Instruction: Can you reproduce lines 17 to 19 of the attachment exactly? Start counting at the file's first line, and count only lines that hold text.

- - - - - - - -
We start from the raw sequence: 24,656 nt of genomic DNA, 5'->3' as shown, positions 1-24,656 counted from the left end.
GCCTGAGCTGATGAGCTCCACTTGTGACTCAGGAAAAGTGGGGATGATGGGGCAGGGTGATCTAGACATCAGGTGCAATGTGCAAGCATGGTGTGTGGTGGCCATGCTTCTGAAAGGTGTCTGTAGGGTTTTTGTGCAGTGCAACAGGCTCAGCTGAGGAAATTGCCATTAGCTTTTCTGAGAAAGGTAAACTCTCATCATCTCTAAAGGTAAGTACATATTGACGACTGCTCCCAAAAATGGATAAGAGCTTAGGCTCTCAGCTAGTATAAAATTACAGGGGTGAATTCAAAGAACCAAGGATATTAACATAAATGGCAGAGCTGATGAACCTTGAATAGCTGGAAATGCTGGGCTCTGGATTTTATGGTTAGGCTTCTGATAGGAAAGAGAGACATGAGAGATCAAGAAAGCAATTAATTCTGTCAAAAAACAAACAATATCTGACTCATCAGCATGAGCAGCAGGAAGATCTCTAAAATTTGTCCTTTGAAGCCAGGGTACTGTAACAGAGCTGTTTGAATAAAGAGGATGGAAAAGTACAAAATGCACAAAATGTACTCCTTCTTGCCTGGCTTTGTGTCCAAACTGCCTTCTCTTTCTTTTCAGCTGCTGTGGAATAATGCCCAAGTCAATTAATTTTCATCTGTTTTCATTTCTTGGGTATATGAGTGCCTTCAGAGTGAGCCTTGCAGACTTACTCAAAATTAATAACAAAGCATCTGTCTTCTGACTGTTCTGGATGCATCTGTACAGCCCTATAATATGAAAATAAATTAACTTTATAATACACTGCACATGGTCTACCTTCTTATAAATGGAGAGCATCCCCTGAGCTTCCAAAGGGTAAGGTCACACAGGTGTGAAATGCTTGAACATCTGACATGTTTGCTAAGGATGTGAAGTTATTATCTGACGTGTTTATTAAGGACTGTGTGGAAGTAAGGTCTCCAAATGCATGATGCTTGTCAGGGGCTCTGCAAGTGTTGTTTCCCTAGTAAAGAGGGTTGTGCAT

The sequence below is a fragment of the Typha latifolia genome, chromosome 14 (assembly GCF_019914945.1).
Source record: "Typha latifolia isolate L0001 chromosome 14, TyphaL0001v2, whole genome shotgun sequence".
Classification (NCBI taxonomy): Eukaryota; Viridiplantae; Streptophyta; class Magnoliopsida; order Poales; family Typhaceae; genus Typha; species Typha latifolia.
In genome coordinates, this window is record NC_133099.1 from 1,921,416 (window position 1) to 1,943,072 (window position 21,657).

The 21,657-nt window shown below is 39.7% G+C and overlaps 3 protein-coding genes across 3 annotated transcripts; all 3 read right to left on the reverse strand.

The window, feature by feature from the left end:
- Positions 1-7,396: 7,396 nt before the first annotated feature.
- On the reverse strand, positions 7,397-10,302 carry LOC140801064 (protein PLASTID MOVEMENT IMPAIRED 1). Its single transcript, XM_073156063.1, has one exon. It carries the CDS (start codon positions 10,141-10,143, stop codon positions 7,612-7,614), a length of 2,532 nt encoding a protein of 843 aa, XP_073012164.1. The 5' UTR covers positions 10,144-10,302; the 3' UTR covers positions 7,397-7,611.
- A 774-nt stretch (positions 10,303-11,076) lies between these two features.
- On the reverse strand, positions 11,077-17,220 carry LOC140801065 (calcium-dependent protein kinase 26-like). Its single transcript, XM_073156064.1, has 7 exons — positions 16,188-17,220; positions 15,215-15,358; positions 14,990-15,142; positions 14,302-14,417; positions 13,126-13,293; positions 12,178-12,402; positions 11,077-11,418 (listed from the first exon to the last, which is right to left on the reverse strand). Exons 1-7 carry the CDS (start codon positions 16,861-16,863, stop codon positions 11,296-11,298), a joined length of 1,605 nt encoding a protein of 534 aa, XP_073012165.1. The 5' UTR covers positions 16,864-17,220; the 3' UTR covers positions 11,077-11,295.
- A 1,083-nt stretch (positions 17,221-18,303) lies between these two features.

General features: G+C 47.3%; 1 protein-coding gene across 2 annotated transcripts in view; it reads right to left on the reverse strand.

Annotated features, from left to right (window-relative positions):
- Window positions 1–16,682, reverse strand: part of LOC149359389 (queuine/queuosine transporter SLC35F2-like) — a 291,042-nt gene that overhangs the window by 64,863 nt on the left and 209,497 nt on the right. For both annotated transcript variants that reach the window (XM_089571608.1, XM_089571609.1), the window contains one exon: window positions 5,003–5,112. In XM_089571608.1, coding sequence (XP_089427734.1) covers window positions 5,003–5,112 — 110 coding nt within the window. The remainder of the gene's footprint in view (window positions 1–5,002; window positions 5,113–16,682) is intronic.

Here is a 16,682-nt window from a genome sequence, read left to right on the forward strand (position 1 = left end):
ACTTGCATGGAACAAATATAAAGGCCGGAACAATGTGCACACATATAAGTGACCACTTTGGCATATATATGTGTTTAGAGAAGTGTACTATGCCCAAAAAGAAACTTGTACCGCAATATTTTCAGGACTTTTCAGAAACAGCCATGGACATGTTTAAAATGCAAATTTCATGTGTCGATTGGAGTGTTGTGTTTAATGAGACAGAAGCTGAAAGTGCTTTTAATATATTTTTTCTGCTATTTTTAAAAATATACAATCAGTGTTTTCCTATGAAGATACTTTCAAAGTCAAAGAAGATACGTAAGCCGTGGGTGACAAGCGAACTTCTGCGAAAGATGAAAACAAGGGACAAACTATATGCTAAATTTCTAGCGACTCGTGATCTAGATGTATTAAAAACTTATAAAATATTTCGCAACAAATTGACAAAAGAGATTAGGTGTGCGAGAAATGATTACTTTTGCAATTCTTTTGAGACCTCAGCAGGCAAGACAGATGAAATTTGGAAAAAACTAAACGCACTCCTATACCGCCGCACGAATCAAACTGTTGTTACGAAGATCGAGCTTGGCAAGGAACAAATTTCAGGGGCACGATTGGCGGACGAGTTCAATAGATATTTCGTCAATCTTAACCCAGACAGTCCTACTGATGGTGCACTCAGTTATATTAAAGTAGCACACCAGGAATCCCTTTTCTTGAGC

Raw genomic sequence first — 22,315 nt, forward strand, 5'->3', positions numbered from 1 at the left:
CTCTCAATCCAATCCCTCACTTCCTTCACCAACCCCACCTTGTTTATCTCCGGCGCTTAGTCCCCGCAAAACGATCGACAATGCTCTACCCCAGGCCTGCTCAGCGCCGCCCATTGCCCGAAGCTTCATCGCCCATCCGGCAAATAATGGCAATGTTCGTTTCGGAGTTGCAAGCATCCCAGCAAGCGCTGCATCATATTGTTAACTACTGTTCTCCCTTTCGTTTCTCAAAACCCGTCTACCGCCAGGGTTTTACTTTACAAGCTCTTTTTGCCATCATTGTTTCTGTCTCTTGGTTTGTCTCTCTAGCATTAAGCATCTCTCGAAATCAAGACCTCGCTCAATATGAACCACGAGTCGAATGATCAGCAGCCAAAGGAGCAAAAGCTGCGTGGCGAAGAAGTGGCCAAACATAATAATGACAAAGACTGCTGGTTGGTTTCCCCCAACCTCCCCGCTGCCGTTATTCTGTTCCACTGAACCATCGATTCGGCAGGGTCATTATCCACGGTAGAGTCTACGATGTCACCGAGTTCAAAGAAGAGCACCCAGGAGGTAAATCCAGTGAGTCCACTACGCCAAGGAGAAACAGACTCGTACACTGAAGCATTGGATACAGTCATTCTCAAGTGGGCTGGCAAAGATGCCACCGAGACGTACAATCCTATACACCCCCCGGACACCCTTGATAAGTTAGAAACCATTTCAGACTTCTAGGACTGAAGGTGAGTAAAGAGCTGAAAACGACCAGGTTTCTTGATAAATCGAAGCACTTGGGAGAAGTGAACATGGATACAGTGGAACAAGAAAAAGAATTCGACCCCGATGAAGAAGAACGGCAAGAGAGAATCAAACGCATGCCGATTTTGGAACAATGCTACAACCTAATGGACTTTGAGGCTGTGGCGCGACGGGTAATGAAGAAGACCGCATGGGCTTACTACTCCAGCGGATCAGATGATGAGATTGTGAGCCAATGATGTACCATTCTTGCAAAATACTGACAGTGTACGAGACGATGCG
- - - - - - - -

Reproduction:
Here is a 16,682-nt window from a genome sequence, read left to right on the forward strand (position 1 = left end):
ACTTGCATGGAACAAATATAAAGGCCGGAACAATGTGCACACATATAAGTGACCACTTTGGCATATATATGTGTTTAGAGAAGTGTACTATGCCCAAAAAGAAACTTGTACCGCAATATTTTCAGGACTTTTCAGAAACAGCCATGGACATGTTTAAAATGCAAATTTCATGTGTCGATTGGAGTGTTGTGTTTAATGAGACAGAAGCTGAAAGTGCTTTTAATATATTTTTTCTGCTATTTTTAAAAATATACAATCAGTGTTTTCCTATGAAGATACTTTCAAAGTCAAAGAAGATACGTAAGCCGTGGGTGACAAGCGAACTTCTGCGAAAGATGAAAACAAGGGACAAACTATATGCTAAATTTCTAGCGACTCGTGATCTAGATGTATTAAAAACTTATAAAATATTTCGCAACAAATTGACAAAAGAGATTAGGTGTGCGAGAAATGATTACTTTTGCAATTCTTTTGAGACCTCAGCAGGCAAGACAGATGAAATTTGGAAAAAACTAAACGCACTCCTATACCGCCGCACGAATCAAACTGTTGTTACGAAGATCGAGCTTGGCAAGGAACAAATTTCAGGGGCACGATTGGCGGACGAGTTCAATAGATATTTCGTCAATCTTAACCCAGACAGTCCTACTGATGGTGCACTCAGTTATATTAAAGTAGCACACCAGGAATCCCTTTTCTTGAGC

Raw genomic sequence first — 22,315 nt, forward strand, 5'->3', positions numbered from 1 at the left: